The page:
News & Views on Real Estate


How Banks are STILL Contributing to the Declining Market

Did you know that banks are continuing to contribute daily to the declining market?  Even though they have tightened their belts in terms of loaning new money, I see them squander their investors' money on a very regular basis.  Here's how:

The Short Sale

At this point, short sales are about 2/3rds of my business so I am working with them quite regularly.  Time after time, I counsel my client on how to put in a good offer to the bank while also protecting their equity position in case the market continues to decline.  As a basic rule of thumb, it makes a lot of sense for a bank to accept an offer that is about 10% below current market value.

The Bank's Response

For a while, banks seemed to "get it" when it came to their position in these transactions and the bank's response would be either to accept the offer as submitted or counter with a number that better met their criteria.  That works because it gives the buyer an opportunity to accept the counter, counter back, or simply walk away from the transaction if the bank is trying to pull them higher than their best offer.

Lately, however, I am watching many banks reject offers outright (even at amounts that they had previously accepted on the same property).  With no opportunity to respond, the buyer is left either randomly increasing their offer in hopes that the bank will accept or simply walking away.  Most buyers opt for the latter.

The Money Wasting Part

On the surface, it may look like the bank is actually protecting their investors' money by employing these tactics.  However, the money wasting part comes after they reject the offer.  They then foreclose on the homeowner, spend around $30,000 or so on the foreclosure and turn around and list the property on the market at well below the price that my clients had offered on the short sale.  This is an obvious waste of money on that particular transaction, but it gets worse!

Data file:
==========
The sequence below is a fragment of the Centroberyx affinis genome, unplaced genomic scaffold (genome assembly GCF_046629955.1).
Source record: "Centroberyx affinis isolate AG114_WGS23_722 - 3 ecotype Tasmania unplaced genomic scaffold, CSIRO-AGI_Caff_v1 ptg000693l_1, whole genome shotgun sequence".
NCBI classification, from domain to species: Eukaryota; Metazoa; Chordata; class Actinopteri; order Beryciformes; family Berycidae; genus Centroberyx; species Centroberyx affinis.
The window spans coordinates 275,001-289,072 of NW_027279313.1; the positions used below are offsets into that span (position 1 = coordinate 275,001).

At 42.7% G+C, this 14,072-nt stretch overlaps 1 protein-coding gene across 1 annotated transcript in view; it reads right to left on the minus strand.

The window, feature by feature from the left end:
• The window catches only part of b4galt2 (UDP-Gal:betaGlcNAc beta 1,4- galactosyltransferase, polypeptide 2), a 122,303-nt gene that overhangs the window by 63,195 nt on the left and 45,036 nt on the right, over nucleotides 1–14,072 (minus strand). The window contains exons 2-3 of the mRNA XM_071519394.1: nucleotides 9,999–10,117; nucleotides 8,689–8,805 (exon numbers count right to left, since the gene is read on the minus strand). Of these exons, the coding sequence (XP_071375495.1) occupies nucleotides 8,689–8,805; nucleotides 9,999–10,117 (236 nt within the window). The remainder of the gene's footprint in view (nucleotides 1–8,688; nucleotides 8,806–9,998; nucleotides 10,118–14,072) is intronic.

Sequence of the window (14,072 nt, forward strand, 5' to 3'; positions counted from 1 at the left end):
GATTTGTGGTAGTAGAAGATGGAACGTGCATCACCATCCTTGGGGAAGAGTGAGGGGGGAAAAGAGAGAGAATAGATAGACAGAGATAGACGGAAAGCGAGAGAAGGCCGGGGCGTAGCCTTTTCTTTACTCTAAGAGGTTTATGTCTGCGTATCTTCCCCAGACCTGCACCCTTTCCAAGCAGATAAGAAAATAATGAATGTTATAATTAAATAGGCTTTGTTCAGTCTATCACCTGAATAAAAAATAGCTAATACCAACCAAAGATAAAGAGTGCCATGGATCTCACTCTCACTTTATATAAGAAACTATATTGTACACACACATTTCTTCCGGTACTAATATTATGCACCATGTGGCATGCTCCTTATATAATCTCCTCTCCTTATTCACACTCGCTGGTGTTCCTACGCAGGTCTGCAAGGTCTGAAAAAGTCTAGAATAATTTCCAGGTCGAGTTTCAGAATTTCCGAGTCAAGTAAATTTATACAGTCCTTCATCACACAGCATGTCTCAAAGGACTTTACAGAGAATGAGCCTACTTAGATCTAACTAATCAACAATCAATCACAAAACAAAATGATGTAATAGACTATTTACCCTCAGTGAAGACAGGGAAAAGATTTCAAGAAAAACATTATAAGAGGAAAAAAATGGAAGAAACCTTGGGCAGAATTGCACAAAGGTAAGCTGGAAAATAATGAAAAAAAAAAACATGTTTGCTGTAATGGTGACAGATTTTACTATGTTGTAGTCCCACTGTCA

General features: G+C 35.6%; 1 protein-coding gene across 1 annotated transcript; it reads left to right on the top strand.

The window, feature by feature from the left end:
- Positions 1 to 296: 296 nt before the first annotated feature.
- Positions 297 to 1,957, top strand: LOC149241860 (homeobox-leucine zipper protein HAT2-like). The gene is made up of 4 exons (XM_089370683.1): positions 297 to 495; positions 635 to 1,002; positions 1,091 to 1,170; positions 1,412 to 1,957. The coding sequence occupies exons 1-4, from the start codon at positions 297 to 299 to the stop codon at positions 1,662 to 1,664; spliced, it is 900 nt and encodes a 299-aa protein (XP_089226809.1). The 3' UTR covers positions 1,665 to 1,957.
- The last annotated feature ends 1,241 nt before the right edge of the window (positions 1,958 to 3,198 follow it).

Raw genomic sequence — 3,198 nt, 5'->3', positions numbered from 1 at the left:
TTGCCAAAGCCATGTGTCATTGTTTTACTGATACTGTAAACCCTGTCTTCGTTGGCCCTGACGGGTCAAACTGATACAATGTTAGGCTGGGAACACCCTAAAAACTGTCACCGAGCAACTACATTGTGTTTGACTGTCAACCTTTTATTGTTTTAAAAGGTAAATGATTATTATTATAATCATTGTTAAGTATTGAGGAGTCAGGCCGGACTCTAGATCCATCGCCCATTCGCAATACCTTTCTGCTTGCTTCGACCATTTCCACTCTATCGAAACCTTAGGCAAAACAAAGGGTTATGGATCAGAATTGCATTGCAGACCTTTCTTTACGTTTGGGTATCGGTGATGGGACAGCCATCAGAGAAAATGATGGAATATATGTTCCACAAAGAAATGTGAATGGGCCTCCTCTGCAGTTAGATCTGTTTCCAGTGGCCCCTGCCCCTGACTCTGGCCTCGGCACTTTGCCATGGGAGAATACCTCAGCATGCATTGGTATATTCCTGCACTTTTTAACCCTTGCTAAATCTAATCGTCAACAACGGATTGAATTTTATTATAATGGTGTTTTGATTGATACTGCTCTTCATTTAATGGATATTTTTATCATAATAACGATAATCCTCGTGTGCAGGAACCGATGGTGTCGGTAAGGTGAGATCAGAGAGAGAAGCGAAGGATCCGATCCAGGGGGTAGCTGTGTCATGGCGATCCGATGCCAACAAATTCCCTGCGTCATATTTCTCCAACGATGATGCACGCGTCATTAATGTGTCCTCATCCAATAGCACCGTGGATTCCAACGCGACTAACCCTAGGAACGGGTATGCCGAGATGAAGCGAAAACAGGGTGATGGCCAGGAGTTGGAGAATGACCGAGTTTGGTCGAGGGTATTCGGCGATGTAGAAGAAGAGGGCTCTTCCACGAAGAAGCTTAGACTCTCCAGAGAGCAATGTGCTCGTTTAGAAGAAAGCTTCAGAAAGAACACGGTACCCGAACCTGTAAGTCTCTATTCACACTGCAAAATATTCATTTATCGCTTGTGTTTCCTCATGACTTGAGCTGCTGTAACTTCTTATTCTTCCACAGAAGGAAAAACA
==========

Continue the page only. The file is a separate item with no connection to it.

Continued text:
Pushing the Market Down

Here's the bad part.  When a bank or several banks perform this way repeatedly, they are effectively pushing the market down in that neighborhood.  Let's say a home sells as a foreclosure at $30,000 less than the rest of the market.  One house like that might not affect market values, but the problem is that this happens repeatedly.  The buyer of the next short sale in that neighborhood now uses the foreclosed home as a comparable and offers even less than before.  The bank rejects the offer, forecloses, and then sells at a price even lower.  Can you see where this is headed?  Eventually, it pulls the values down in the entire neighborhood because the gap between the price of the distressed properties and non-distressed properties is too great.  To compete, even non-distressed homeowners must lower their prices.

I'm all for buyers getting the best deal and declining prices are good for that in a sense.  However, with this sort of activity some buyers are leery of even making offers because they are concerned about what the value of the home will be a year from now.  Fortunately in Tucson this is not happening in every neighborhood, but there are pockets where I see this and wonder when the banks are going to see the big picture.

Comment balloon 0 commentsTim Maitski • September 01 2008 04:57PM